Technically, it could run a little more. I don't think we're going to have a massive shakeout as we had in dollar/yen.

The headline was clearly higher than expected. But beyond that, it doesn't really add anything to what we know already.

There is a strong link between commodities and the Canadian currency. If we see declines in commodities prices, it will put some pressure on the Canadian dollar.

The yen is still soft across the board and I think interest rate differentials are still the driver there.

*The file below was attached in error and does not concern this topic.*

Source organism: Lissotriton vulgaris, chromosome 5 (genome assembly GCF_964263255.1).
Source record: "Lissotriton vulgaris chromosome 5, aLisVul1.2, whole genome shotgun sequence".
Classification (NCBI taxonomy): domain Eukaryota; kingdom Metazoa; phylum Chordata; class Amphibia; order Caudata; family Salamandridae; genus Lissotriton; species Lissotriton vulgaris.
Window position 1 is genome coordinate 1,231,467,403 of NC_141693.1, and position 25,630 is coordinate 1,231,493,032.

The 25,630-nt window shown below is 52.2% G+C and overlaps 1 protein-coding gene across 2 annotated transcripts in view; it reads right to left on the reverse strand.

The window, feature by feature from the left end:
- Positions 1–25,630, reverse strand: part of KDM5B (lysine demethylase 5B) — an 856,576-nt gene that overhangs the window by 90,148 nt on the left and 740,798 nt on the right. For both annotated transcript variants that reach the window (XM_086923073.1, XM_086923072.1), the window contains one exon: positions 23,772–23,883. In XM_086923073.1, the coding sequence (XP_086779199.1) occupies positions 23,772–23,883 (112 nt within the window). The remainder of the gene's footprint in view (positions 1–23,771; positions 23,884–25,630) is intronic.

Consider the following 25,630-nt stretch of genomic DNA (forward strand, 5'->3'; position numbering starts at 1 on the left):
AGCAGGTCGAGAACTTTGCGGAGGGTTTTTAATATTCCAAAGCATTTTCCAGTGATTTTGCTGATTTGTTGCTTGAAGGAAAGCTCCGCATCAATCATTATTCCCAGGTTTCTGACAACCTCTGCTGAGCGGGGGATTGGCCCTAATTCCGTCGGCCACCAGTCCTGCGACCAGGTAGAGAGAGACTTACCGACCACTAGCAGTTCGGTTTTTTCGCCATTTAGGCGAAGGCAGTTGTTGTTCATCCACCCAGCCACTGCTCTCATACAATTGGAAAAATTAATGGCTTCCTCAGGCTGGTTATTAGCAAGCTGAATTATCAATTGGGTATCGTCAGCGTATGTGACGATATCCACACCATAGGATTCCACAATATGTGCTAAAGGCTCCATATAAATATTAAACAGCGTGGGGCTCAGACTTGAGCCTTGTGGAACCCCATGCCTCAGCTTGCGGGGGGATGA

His speech was hawkish in the sense that there would be more interest rate increases. But again, there's something for everybody in his speech, including dollar bears.

It was under pressure earlier on drifting commodities prices, particularly natural gas. Some soft numbers from the purchasing managers index helped give it a bit of a shove lower.

Our clients remained pretty active hedging last year. Since they had so many hedge contracts in place, their credit lines were full, and they wanted to do more but couldn't.

The bank may start to soft-pedal its need for more rate increases down the road. So the Canadian dollar is coming down.

The markets cast a bit of doubt about how much the central bank will go in this rate-hike cycle.